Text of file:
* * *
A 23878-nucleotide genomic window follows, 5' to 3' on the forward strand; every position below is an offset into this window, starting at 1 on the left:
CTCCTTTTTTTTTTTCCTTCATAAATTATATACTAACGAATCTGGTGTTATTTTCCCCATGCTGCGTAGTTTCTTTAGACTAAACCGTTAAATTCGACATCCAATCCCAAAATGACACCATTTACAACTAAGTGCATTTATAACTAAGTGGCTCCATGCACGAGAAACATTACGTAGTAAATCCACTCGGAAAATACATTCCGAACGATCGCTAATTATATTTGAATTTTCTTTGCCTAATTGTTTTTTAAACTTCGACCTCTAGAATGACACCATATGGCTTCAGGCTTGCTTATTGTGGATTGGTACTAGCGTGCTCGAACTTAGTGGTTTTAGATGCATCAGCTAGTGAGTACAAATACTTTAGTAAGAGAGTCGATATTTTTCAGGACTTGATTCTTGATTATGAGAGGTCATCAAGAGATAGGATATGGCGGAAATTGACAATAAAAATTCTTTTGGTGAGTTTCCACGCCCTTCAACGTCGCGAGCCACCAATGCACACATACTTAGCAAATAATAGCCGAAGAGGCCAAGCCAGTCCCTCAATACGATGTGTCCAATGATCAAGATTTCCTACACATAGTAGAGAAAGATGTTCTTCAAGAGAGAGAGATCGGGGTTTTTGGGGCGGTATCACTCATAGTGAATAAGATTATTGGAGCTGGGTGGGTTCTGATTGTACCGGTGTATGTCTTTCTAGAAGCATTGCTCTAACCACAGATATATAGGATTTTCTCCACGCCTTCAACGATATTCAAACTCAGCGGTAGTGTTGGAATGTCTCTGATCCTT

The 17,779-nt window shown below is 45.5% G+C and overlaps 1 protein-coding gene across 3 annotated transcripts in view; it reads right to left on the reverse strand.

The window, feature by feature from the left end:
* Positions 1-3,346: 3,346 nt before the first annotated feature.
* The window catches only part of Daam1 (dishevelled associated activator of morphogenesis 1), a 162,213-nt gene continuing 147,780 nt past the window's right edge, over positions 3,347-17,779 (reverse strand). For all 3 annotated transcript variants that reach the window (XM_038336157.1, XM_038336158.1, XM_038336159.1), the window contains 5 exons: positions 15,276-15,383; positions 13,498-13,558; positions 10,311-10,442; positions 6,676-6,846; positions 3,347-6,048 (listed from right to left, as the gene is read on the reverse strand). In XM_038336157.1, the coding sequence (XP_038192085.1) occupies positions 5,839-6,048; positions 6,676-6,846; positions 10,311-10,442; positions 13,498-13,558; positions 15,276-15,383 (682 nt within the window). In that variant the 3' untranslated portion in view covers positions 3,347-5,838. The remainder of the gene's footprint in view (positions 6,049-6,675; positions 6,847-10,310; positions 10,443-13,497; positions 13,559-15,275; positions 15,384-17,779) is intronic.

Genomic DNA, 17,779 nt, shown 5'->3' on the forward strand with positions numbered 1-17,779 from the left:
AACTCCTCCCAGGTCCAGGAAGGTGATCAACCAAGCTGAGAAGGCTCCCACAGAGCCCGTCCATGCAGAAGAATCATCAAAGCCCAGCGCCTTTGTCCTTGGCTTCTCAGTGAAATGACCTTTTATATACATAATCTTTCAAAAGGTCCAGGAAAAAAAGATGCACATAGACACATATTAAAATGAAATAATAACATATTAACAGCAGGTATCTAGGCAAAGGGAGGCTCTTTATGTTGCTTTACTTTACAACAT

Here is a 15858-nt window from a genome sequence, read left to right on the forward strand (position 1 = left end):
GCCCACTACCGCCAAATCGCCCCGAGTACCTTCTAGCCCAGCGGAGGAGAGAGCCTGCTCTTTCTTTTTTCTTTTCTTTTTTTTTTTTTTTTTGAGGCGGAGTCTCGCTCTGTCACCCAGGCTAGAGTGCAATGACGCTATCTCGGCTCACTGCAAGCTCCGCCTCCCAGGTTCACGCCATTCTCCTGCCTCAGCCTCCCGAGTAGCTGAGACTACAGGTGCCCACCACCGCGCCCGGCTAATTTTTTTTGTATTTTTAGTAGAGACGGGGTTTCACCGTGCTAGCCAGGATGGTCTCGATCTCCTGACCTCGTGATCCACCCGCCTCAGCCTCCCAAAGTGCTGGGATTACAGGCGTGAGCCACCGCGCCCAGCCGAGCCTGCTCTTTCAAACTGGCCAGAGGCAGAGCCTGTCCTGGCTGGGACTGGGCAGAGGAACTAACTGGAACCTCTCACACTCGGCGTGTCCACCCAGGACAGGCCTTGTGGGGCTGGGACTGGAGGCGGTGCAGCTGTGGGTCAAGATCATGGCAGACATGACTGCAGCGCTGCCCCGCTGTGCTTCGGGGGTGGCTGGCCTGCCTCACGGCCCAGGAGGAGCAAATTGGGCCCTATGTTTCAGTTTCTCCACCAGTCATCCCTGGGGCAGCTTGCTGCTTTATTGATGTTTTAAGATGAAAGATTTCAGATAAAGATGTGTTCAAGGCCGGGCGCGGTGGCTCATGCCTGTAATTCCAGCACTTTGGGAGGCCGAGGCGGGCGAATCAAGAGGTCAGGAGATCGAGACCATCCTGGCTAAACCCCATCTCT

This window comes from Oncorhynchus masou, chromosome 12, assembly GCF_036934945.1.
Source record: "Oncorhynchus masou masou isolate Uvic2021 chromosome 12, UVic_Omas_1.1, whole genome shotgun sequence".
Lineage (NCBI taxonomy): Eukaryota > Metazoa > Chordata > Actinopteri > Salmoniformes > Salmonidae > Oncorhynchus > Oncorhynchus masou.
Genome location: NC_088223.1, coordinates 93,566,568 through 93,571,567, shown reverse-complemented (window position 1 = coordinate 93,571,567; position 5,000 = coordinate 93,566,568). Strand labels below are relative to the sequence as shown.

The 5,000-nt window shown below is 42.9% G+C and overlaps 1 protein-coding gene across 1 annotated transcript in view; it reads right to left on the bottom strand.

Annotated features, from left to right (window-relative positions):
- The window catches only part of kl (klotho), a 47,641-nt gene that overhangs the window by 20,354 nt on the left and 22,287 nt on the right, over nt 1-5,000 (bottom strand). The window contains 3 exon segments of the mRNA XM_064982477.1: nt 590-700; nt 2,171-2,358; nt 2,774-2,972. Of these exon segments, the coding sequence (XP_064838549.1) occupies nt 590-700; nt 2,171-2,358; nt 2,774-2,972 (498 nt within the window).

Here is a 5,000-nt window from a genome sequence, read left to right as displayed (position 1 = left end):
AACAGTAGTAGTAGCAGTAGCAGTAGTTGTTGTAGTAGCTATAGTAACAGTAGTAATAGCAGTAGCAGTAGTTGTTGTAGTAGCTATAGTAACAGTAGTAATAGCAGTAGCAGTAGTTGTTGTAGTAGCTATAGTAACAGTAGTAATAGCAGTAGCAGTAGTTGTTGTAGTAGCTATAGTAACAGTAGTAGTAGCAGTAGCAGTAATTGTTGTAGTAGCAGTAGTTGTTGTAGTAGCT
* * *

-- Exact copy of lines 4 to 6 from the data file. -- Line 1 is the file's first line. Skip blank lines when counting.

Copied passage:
The window, feature by feature from the left end:
* Positions 1-3,346: 3,346 nt before the first annotated feature.
* The window catches only part of Daam1 (dishevelled associated activator of morphogenesis 1), a 162,213-nt gene continuing 147,780 nt past the window's right edge, over positions 3,347-17,779 (reverse strand). For all 3 annotated transcript variants that reach the window (XM_038336157.1, XM_038336158.1, XM_038336159.1), the window contains 5 exons: positions 15,276-15,383; positions 13,498-13,558; positions 10,311-10,442; positions 6,676-6,846; positions 3,347-6,048 (listed from right to left, as the gene is read on the reverse strand). In XM_038336157.1, the coding sequence (XP_038192085.1) occupies positions 5,839-6,048; positions 6,676-6,846; positions 10,311-10,442; positions 13,498-13,558; positions 15,276-15,383 (682 nt within the window). In that variant the 3' untranslated portion in view covers positions 3,347-5,838. The remainder of the gene's footprint in view (positions 6,049-6,675; positions 6,847-10,310; positions 10,443-13,497; positions 13,559-15,275; positions 15,384-17,779) is intronic.